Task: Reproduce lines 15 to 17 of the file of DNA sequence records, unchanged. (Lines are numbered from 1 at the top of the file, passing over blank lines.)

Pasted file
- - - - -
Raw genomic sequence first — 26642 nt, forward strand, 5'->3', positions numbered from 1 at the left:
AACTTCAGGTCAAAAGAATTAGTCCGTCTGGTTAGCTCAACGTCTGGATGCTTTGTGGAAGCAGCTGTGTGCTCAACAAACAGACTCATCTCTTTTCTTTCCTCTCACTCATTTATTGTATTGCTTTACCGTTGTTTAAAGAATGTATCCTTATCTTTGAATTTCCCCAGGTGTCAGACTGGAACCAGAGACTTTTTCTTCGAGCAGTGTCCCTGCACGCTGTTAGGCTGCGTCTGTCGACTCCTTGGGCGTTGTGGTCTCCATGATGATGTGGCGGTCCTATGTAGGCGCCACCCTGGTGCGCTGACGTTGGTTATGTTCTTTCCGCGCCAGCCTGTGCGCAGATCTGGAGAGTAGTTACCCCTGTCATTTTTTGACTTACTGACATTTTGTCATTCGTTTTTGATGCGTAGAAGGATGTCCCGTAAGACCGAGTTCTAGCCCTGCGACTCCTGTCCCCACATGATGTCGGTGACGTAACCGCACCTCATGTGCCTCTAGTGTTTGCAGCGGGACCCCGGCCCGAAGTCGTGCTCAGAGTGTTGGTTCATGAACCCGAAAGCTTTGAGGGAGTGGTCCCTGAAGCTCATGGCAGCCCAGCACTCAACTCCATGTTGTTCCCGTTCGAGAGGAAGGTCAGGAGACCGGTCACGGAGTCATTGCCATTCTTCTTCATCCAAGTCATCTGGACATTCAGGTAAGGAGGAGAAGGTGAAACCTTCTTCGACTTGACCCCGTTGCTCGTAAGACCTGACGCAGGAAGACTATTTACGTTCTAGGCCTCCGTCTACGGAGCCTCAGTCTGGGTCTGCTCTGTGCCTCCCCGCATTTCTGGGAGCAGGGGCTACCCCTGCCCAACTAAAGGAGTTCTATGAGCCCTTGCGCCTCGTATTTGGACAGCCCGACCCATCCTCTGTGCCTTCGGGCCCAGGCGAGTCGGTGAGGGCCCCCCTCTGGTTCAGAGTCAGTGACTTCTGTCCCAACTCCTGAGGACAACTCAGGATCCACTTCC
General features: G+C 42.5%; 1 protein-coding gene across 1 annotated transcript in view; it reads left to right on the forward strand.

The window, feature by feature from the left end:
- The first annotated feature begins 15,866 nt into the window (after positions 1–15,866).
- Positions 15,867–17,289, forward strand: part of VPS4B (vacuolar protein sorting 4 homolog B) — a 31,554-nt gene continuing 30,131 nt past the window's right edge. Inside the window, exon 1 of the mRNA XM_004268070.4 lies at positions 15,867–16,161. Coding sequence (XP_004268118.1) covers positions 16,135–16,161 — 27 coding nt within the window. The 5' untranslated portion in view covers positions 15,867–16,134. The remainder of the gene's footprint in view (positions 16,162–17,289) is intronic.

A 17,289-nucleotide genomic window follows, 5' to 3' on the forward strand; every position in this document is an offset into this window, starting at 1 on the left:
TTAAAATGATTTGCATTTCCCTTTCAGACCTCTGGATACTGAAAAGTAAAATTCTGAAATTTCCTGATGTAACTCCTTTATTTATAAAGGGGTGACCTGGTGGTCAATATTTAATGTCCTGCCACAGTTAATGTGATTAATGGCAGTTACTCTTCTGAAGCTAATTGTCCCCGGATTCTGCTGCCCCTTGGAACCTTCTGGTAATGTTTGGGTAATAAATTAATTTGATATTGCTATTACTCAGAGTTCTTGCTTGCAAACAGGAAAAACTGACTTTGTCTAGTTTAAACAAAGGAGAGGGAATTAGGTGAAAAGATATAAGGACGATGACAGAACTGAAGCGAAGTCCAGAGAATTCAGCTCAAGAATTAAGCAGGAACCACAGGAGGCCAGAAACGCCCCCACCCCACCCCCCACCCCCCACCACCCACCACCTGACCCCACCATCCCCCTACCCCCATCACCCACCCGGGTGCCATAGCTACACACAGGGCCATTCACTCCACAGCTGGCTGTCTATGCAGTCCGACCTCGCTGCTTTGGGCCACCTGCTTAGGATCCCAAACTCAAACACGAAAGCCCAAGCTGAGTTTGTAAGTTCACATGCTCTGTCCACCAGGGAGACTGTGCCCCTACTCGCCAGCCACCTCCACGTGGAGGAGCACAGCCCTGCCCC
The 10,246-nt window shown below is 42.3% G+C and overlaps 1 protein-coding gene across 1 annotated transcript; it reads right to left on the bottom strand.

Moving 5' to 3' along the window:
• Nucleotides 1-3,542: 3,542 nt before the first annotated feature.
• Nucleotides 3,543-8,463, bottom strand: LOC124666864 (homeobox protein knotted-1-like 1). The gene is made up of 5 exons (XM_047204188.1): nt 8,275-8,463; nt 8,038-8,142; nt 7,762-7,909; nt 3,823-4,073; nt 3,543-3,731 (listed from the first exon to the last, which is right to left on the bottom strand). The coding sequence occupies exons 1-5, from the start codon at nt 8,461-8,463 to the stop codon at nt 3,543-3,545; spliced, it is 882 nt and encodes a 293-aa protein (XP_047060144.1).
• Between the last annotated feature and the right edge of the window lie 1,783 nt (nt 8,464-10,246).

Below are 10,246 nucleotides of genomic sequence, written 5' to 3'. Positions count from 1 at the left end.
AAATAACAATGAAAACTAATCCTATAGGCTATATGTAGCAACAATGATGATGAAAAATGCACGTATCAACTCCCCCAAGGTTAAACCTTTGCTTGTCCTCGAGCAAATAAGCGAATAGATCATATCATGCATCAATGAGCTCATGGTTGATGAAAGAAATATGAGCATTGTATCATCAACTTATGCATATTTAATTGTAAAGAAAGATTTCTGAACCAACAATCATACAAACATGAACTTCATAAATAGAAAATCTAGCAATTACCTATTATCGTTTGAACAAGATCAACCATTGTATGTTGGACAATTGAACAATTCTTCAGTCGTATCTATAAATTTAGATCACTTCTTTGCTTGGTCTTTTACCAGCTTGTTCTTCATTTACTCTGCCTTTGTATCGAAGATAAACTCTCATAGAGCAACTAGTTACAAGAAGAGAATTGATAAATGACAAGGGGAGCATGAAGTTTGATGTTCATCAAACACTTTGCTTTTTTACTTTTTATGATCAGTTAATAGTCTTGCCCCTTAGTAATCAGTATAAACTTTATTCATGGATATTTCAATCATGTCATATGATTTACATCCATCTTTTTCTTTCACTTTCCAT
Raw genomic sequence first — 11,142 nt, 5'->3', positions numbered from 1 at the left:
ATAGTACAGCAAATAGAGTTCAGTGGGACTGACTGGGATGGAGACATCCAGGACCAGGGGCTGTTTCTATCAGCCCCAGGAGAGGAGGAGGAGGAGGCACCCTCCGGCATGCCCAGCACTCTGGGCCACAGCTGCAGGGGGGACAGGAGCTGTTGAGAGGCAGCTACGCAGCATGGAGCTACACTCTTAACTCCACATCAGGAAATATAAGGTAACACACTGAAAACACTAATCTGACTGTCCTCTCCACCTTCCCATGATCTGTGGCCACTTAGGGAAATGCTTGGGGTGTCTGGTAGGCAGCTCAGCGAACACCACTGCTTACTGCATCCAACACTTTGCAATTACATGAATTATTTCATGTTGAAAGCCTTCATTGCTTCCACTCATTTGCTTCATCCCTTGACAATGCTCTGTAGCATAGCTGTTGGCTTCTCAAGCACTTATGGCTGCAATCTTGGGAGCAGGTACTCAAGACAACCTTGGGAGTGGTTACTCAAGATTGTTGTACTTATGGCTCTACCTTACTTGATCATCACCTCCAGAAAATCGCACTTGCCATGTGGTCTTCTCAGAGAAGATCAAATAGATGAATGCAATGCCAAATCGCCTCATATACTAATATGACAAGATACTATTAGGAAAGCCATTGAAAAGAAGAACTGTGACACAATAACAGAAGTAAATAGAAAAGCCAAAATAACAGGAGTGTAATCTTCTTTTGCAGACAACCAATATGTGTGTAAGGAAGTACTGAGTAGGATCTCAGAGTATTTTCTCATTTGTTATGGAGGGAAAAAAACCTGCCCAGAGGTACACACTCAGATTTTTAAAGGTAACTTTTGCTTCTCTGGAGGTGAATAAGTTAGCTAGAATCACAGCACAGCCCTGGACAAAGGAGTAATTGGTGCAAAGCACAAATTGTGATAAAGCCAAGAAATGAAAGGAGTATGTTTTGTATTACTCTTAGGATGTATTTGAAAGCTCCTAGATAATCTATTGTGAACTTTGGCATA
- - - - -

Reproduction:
AAATAACAATGAAAACTAATCCTATAGGCTATATGTAGCAACAATGATGATGAAAAATGCACGTATCAACTCCCCCAAGGTTAAACCTTTGCTTGTCCTCGAGCAAATAAGCGAATAGATCATATCATGCATCAATGAGCTCATGGTTGATGAAAGAAATATGAGCATTGTATCATCAACTTATGCATATTTAATTGTAAAGAAAGATTTCTGAACCAACAATCATACAAACATGAACTTCATAAATAGAAAATCTAGCAATTACCTATTATCGTTTGAACAAGATCAACCATTGTATGTTGGACAATTGAACAATTCTTCAGTCGTATCTATAAATTTAGATCACTTCTTTGCTTGGTCTTTTACCAGCTTGTTCTTCATTTACTCTGCCTTTGTATCGAAGATAAACTCTCATAGAGCAACTAGTTACAAGAAGAGAATTGATAAATGACAAGGGGAGCATGAAGTTTGATGTTCATCAAACACTTTGCTTTTTTACTTTTTATGATCAGTTAATAGTCTTGCCCCTTAGTAATCAGTATAAACTTTATTCATGGATATTTCAATCATGTCATATGATTTACATCCATCTTTTTCTTTCACTTTCCAT
Raw genomic sequence first — 11,142 nt, 5'->3', positions numbered from 1 at the left:
ATAGTACAGCAAATAGAGTTCAGTGGGACTGACTGGGATGGAGACATCCAGGACCAGGGGCTGTTTCTATCAGCCCCAGGAGAGGAGGAGGAGGAGGCACCCTCCGGCATGCCCAGCACTCTGGGCCACAGCTGCAGGGGGGACAGGAGCTGTTGAGAGGCAGCTACGCAGCATGGAGCTACACTCTTAACTCCACATCAGGAAATATAAGGTAACACACTGAAAACACTAATCTGACTGTCCTCTCCACCTTCCCATGATCTGTGGCCACTTAGGGAAATGCTTGGGGTGTCTGGTAGGCAGCTCAGCGAACACCACTGCTTACTGCATCCAACACTTTGCAATTACATGAATTATTTCATGTTGAAAGCCTTCATTGCTTCCACTCATTTGCTTCATCCCTTGACAATGCTCTGTAGCATAGCTGTTGGCTTCTCAAGCACTTATGGCTGCAATCTTGGGAGCAGGTACTCAAGACAACCTTGGGAGTGGTTACTCAAGATTGTTGTACTTATGGCTCTACCTTACTTGATCATCACCTCCAGAAAATCGCACTTGCCATGTGGTCTTCTCAGAGAAGATCAAATAGATGAATGCAATGCCAAATCGCCTCATATACTAATATGACAAGATACTATTAGGAAAGCCATTGAAAAGAAGAACTGTGACACAATAACAGAAGTAAATAGAAAAGCCAAAATAACAGGAGTGTAATCTTCTTTTGCAGACAACCAATATGTGTGTAAGGAAGTACTGAGTAGGATCTCAGAGTATTTTCTCATTTGTTATGGAGGGAAAAAAACCTGCCCAGAGGTACACACTCAGATTTTTAAAGGTAACTTTTGCTTCTCTGGAGGTGAATAAGTTAGCTAGAATCACAGCACAGCCCTGGACAAAGGAGTAATTGGTGCAAAGCACAAATTGTGATAAAGCCAAGAAATGAAAGGAGTATGTTTTGTATTACTCTTAGGATGTATTTGAAAGCTCCTAGATAATCTATTGTGAACTTTGGCATA